Cellphones are again shown to be an opsec disaster. GhostWriter is back, and pretending to be Polish.
Ukraine at D+313: OPSEC failures and the return of GhostWriter.
Russia continues to hit civilian targets (art museums, homes, a hockey rink). The strikes now have the coloration of retaliation for Ukraine's destruction of Russian barracks in Makiivka.
Update on the Makiivka strike.
The Wall Street Journal reviews the mistakes that led to the Russian disaster in Makiivka: among them concentrated administrative troop billeting, storage of ammunition adjacent to the billets, and generally poor operations security (manifested in undisciplined use of cellphones and failure to camouflage). “The Russian military is not a learning organization,” the Journal quotes US Army Lieutenant General Ben Hodges, a former commander of U.S. Army forces in Europe. “To learn," General Hodges added, "first you have to acknowledge that you were wrong, and that’s not the culture.” Official Russian sources initially put the death toll at sixty-three, which, although the highest reported loss in any single incident during the war so far, was generally suspected of being an underestimation. Since that initial announcement the official death toll has risen to eighty-six, and more recently, in an unofficial Telegram channel with close ties to the Ministry of Defense, over a hundred. Ukrainian official sources and local separatists have placed the casualty count much higher, perhaps as much as four hundred.
The UK's Ministry of Defence this morning offered an assessment of the New Year's Eve HIMARS strike against a Russian barracks and ammunition storage site in occupied Makiivka. "On 31 December 2022, Ukraine struck a school building in the Russian-held town of Makiyivka near Donetsk city, which Russia had almost certainly taken over for military use. The building was completely destroyed and, as the Russian MoD confirmed, 89 Russian personnel were killed.) Given the extent of the damage, there is a realistic possibility that ammunition was being stored near to troop accommodation, which detonated during the strike creating secondary explosions. The building was only 12.5km from the Avdiivka sector of front line, one of the most intensely contested areas of the conflict. The Russian military has a record of unsafe ammunition storage from well before the current war, but this incident highlights how unprofessional practices contribute to Russia’s high casualty rate."
Criticism, and explanations of failure.
Russian popular outrage over the Makiivka disaster has been surprisingly widespread, but directed mostly inwardly, at Russian military commanders. Many of the dead were apparently recent conscripts taken from Samara, where public expressions of grief have been particularly strong, the Washington Post reports: “The incident in Makiivka, where dozens of Russian draftees died, should be the last of its kind,” tweeted Sergei Mironov, a fierce war supporter and head of a pro-Kremlin political party. “The investigation will determine whether this was treason or criminal negligence. We need personal criminal liability under the laws of war for all officials.” According to the Telegraph, there are widespread calls for responsible officers to be prosecuted for treason.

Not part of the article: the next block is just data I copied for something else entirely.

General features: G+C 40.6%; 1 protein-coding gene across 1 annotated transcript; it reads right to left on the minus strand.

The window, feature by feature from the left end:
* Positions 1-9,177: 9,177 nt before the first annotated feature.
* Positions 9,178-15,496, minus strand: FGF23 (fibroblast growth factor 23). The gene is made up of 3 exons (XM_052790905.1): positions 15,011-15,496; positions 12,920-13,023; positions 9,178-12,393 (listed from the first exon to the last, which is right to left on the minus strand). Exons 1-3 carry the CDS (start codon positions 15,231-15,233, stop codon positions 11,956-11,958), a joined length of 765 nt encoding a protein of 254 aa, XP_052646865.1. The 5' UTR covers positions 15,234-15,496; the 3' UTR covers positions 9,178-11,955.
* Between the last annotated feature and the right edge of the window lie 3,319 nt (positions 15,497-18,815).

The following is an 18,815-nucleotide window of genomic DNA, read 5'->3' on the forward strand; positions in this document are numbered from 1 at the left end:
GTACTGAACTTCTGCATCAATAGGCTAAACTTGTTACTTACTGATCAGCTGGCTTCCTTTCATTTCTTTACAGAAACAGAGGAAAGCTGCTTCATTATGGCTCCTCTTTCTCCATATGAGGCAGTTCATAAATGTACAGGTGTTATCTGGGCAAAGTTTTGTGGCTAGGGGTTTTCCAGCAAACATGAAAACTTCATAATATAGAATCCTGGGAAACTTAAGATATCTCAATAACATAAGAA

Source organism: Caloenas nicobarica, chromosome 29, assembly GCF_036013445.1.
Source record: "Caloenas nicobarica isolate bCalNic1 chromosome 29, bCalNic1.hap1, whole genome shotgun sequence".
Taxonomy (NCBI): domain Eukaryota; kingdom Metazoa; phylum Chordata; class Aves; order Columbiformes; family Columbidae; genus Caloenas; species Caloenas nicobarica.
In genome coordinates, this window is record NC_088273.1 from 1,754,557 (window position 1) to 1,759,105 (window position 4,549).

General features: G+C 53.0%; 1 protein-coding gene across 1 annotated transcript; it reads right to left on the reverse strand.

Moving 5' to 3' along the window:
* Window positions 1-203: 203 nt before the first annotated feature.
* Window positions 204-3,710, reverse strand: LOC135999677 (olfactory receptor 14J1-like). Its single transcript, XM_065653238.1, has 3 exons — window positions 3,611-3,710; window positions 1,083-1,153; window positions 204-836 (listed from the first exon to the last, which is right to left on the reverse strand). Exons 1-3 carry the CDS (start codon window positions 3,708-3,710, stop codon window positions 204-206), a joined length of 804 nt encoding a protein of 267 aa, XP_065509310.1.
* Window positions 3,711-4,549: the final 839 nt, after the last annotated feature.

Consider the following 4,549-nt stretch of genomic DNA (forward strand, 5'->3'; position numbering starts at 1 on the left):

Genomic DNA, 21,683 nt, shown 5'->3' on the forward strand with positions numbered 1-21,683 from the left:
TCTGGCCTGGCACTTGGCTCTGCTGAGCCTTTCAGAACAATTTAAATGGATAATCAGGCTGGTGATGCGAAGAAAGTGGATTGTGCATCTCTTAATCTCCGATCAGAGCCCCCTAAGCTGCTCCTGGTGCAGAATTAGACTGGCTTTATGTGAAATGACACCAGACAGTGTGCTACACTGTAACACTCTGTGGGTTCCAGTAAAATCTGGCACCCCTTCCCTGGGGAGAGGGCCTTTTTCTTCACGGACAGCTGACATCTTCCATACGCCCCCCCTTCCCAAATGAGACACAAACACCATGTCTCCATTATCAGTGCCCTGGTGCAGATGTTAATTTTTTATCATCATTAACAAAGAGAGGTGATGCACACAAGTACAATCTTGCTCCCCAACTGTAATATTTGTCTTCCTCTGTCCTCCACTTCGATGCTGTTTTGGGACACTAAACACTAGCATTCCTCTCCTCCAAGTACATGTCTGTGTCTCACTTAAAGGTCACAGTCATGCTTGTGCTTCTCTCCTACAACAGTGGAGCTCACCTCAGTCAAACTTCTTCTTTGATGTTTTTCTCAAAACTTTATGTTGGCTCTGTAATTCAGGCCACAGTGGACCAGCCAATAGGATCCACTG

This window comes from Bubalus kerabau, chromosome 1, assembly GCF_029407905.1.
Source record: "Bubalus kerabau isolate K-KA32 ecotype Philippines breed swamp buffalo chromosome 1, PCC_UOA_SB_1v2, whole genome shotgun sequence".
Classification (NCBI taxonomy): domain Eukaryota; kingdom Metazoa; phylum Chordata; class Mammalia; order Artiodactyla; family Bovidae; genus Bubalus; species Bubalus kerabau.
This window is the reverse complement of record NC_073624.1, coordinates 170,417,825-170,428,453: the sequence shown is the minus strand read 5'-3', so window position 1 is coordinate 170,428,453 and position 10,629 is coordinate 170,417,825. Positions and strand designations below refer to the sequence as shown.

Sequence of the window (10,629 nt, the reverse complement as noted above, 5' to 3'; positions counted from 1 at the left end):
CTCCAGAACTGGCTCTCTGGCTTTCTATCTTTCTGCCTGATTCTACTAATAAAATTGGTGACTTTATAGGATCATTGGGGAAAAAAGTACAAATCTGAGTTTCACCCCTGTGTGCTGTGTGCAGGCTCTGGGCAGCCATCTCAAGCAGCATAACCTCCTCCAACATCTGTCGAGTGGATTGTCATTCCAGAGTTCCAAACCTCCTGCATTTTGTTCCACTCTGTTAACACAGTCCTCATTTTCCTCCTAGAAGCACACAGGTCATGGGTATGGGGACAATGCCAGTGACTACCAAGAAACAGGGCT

Two features of the criticism are noteworthy. First, it's coming largely from the pro-war hardliners, core supporters of President Putin. Second, it's so far avoided blaming Mr. Putin or his war. Instead, the criticism is in an old familiar Russian tradition of blaming wicked counselors around the throne, and not the tsar himself. "If only the tsar (or, now, the president) knew," runs the refrain.
There's also some public criticism from Wagner Group boss Yevgeny Prigozhin, who blames his mercenary army's failure to take Bakhmut on the inadequacy of the supplies they're receiving from the Ministry of Defense. His diagnosis of failure, as reported by the Telegraph, runs like this: "Speaking to troops from what appeared to be an underground gym, he said they didn't have enough equipment to quickly win territory in and around the city. Mr Prigozhin added: 'We are lacking vehicles, BMP-3, and 100mm shells, in order to move through Arymovsk [the Russian name for Bakhmut] quicker and with more confidence. We're lacking ammunition and armoured vehicles.' An unnamed Wagner soldier appeared to agree, adding: "We don't have enough equipment, not enough BMP3 and shells." The BMP3 is a Russian infantry combat vehicle.
Update on Russian cyber activity against Poland.
The threat group GhostWriter has resurfaced in phishing campaigns against Polish targets, according to authorities in Warsaw. BleepingComputer reports that "the Russian hackers set up websites that impersonate the gov.pl government domain, promoting fake financial compensation for Polish residents allegedly backed by European funds." The goals of the campaign are believed to be intelligence collection and disinformation. The EU has linked GhostWriter to Russia's GRU military intelligence service. Mandiant has also discerned a connection to Belarusian services. GhostWriter has long specialized in impersonation.